Building on a report from earlier this week, the mystery surrounding two potential buyers for the Phoenix Coyotes had a little light shed on it Thursday… although still no names for the alleged prospective owners.
A source familiar with the Coyotes situation as well as the “Roc and Manuch” sports radio show on KDUS-AM 1060 in Phoenix say there is a serious bid by a new Canadian-led ownership group to buy the hockey franchise.
The “Roc and Manuch” show reported today that the bid involves a minority owner involved with another National Hockey League franchise, and there could be a seven-year out clause that would allow the new owners to sell and/or move the team out of Arizona if market conditions do not improve.
Rumblings of an ‘out clause’ will without a doubt have hockey fans in potential relocation markets like Hamilton, Kansas City and Quebec City drooling, but it’s no sure thing. As Greg Wyshynski notes at Puck Daddy, it’s obvious that the NHL’s preference is to keep the team in Phoenix despite the wishes of any potential suitors:
So with this new bid for the team, we’re still looking at the seven-year itch. One bidder in three years was willing to commit to the region: Ice Edge. And that might have just been to differentiate their bid from Reinsdorf’s cut-and-run clause. No one is bidding for the Phoenix Coyotes again without an escape hatch. Ain’t gonna happen.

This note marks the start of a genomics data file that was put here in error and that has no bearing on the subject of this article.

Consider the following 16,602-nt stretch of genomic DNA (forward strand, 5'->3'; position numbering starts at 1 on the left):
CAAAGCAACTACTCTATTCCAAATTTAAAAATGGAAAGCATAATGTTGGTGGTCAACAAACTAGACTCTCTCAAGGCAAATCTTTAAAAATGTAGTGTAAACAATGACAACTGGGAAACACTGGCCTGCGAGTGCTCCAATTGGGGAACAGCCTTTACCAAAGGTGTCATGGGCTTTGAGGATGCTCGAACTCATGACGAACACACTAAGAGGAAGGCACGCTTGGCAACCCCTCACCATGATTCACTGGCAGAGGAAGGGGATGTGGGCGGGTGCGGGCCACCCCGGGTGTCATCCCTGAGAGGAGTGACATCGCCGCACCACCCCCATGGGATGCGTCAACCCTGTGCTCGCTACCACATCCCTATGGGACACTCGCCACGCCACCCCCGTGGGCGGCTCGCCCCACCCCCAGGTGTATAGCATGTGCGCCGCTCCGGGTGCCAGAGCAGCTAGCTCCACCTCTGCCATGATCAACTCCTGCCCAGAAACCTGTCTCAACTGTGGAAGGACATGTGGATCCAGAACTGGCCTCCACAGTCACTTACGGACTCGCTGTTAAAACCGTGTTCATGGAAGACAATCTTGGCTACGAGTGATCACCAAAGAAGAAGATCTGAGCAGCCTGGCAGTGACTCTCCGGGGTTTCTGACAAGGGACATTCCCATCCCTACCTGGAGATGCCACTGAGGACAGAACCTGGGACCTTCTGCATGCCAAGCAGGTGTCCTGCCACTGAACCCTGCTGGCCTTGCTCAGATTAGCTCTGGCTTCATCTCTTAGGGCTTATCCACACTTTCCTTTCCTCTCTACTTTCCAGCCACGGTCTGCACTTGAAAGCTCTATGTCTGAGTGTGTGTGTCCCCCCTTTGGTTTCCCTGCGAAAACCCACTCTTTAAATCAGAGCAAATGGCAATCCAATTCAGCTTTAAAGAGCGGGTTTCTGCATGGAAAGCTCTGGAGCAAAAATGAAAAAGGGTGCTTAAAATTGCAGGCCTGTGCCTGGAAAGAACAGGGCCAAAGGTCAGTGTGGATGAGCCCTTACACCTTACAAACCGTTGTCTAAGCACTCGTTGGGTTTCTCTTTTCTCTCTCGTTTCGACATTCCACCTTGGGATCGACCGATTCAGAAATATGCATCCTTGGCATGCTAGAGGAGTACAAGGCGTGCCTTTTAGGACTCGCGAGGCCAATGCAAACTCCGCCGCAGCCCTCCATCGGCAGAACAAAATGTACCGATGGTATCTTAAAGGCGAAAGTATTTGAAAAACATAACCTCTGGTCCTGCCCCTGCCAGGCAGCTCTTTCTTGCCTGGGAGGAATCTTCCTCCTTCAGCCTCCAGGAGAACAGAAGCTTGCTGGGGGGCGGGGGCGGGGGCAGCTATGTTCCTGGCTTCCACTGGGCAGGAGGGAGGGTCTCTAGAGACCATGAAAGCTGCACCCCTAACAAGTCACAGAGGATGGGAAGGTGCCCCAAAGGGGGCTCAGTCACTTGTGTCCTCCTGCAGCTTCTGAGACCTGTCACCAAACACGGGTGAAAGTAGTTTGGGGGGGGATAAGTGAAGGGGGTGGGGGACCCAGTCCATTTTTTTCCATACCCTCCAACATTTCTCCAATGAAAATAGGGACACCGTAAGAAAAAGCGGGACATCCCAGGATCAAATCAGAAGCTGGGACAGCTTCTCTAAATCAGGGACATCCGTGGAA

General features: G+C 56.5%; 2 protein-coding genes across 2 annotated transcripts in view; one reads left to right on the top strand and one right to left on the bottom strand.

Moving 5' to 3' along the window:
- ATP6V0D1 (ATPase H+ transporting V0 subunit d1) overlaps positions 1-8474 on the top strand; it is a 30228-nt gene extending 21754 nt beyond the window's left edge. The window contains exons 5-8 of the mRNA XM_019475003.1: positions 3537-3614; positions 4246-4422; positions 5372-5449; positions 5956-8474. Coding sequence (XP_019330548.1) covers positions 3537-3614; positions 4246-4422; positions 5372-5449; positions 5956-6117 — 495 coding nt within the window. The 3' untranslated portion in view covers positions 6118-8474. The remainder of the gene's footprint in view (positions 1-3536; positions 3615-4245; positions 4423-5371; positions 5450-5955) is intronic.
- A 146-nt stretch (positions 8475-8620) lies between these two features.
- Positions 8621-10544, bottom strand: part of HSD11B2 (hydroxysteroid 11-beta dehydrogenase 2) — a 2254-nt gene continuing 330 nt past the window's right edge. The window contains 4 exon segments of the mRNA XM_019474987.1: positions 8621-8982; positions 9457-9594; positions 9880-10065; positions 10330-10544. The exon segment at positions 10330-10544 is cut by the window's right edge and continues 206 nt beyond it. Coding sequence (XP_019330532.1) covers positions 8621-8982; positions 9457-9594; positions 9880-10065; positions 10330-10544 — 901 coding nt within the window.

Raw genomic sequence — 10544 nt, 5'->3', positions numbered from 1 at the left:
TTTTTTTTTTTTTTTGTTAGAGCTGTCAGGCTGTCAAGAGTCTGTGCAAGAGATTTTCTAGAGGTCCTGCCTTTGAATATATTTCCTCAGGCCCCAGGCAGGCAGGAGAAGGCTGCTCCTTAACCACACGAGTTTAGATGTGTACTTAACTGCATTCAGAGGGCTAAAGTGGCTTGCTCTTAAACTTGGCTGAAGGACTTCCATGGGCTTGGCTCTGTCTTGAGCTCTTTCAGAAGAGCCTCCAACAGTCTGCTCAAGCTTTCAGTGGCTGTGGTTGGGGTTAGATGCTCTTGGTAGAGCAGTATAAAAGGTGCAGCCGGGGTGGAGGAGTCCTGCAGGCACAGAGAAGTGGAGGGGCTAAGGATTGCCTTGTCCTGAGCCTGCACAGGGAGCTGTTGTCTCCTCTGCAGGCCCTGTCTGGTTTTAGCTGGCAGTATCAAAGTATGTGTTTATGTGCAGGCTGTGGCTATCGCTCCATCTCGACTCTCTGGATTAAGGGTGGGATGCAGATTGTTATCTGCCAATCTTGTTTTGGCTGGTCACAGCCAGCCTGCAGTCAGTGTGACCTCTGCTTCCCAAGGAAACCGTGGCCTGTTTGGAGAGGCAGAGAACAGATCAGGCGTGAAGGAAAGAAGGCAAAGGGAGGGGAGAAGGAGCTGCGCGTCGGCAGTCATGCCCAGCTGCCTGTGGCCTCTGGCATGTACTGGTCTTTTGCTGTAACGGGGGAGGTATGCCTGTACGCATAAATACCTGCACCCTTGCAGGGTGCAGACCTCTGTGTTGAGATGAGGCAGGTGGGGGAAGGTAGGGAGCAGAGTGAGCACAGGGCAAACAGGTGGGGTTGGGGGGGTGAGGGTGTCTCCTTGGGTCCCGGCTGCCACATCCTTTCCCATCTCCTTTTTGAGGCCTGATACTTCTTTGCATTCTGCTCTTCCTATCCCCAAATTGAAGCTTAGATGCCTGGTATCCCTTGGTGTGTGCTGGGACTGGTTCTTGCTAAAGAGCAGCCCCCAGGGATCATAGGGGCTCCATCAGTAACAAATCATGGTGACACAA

According to the NHL’s actions, they shouldn’t need one, of course, because the market can work under the right conditions.
The NHL has come this far, danced with so many partners and fought so many battles that it’s inconceivable they’re going to let the Coyotes move. Bettman doesn’t like to lose, and any scenario in which the Coyotes leave is a defeat, plain and simple.
This mystery bid is reportedly structured in a way that removes a significant portion of financing off the shoulders of tax payers, but it’s still dependent on bond sales from the city of Glendale. It’s hard to fathom this deal sneaking by the Goldwater Institute without another fight like the one Matthew Hulsizer faced in his bid.
From the Journal:
The official familiar with the Coyotes situation said the unnamed Canadian group has plenty of cash to make the deal. That same source said the group could put up $100 million, with $40 million to $50 million coming from the city of Glendale via bonds. The NHL could give approval to the deal in the coming days, according to KDUS.
Previous reports on Hulsizer’s bid, before he walked away from this mess of course, had him putting up just $70 million of his own money with $100 million coming from bond sales.
Whatever the case, it’s difficult to see any silver lining in keeping the Coyotes in Phoenix, even if there’s an ‘out clause’ being dangled as a carrot. Common sense would say it’s inevitable that this team packs up the tent and heads elsewhere to turn a profit. As Kent Wilson noted several months ago, the Coyotes are a losing venture anyway you look at it in Glendale:
Thanks to the tendency to perceive loss as something to avoid at all costs, the objective of keeping the Coyotes in Glendale has becoming an all consuming goal for the town and it’s mayor Elaine Scruggs (who has been one of the key figures in this fiasco since the beginning). Glendale has certainly invested a lot of time and money in trying to retain the Coyotes, but there’s little evidence their investment will bear fruit, whatever the outcome, since the market doesn’t appear able to support an NHL team (with apologies to those who are Phoenix Coyotes fans). There’s simply no compelling evidence that the Coyotes will ever be able to garner a meaningful profit in their current location. Meaning each dollar spent to keep the Coyotes around is a good bet to be a dollar lost. The situation is therefore a bottomless money hole.
We don’t really know how this will end, we just hope that it does.